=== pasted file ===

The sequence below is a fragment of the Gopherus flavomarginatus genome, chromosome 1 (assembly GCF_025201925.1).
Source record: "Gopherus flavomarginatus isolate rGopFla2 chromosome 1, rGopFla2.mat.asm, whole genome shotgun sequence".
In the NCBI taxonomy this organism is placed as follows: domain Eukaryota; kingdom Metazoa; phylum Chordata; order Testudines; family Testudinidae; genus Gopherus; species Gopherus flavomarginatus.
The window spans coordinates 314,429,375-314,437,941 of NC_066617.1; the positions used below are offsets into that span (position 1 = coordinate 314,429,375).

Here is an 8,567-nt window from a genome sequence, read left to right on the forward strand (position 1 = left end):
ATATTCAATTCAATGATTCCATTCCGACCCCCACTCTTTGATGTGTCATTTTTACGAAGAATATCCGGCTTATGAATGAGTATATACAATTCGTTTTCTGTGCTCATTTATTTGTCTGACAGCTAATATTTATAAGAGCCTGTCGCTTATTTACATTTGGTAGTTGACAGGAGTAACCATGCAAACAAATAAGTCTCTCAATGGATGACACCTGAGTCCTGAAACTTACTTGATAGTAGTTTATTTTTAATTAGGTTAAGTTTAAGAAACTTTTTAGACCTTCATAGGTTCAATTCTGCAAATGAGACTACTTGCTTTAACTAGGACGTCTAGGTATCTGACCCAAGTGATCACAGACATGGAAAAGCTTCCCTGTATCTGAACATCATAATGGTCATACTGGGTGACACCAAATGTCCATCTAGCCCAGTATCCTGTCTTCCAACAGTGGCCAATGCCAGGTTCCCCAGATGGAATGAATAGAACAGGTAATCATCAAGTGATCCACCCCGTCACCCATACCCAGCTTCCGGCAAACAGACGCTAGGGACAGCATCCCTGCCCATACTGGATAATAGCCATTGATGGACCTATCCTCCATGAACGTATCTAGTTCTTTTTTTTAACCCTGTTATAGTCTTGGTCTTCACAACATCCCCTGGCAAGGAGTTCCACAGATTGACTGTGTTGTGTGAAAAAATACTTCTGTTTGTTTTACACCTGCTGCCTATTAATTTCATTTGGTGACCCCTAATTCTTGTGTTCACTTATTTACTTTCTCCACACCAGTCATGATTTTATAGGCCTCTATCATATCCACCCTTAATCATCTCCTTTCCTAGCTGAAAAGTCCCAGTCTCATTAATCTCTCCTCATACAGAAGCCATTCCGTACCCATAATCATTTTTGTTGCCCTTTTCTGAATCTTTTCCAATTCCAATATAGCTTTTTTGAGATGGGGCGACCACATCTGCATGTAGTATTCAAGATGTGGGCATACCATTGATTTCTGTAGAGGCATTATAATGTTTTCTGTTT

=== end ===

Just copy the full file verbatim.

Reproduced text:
The sequence below is a fragment of the Gopherus flavomarginatus genome, chromosome 1 (assembly GCF_025201925.1).
Source record: "Gopherus flavomarginatus isolate rGopFla2 chromosome 1, rGopFla2.mat.asm, whole genome shotgun sequence".
In the NCBI taxonomy this organism is placed as follows: domain Eukaryota; kingdom Metazoa; phylum Chordata; order Testudines; family Testudinidae; genus Gopherus; species Gopherus flavomarginatus.
The window spans coordinates 314,429,375-314,437,941 of NC_066617.1; the positions used below are offsets into that span (position 1 = coordinate 314,429,375).

Here is an 8,567-nt window from a genome sequence, read left to right on the forward strand (position 1 = left end):
ATATTCAATTCAATGATTCCATTCCGACCCCCACTCTTTGATGTGTCATTTTTACGAAGAATATCCGGCTTATGAATGAGTATATACAATTCGTTTTCTGTGCTCATTTATTTGTCTGACAGCTAATATTTATAAGAGCCTGTCGCTTATTTACATTTGGTAGTTGACAGGAGTAACCATGCAAACAAATAAGTCTCTCAATGGATGACACCTGAGTCCTGAAACTTACTTGATAGTAGTTTATTTTTAATTAGGTTAAGTTTAAGAAACTTTTTAGACCTTCATAGGTTCAATTCTGCAAATGAGACTACTTGCTTTAACTAGGACGTCTAGGTATCTGACCCAAGTGATCACAGACATGGAAAAGCTTCCCTGTATCTGAACATCATAATGGTCATACTGGGTGACACCAAATGTCCATCTAGCCCAGTATCCTGTCTTCCAACAGTGGCCAATGCCAGGTTCCCCAGATGGAATGAATAGAACAGGTAATCATCAAGTGATCCACCCCGTCACCCATACCCAGCTTCCGGCAAACAGACGCTAGGGACAGCATCCCTGCCCATACTGGATAATAGCCATTGATGGACCTATCCTCCATGAACGTATCTAGTTCTTTTTTTTAACCCTGTTATAGTCTTGGTCTTCACAACATCCCCTGGCAAGGAGTTCCACAGATTGACTGTGTTGTGTGAAAAAATACTTCTGTTTGTTTTACACCTGCTGCCTATTAATTTCATTTGGTGACCCCTAATTCTTGTGTTCACTTATTTACTTTCTCCACACCAGTCATGATTTTATAGGCCTCTATCATATCCACCCTTAATCATCTCCTTTCCTAGCTGAAAAGTCCCAGTCTCATTAATCTCTCCTCATACAGAAGCCATTCCGTACCCATAATCATTTTTGTTGCCCTTTTCTGAATCTTTTCCAATTCCAATATAGCTTTTTTGAGATGGGGCGACCACATCTGCATGTAGTATTCAAGATGTGGGCATACCATTGATTTCTGTAGAGGCATTATAATGTTTTCTGTTT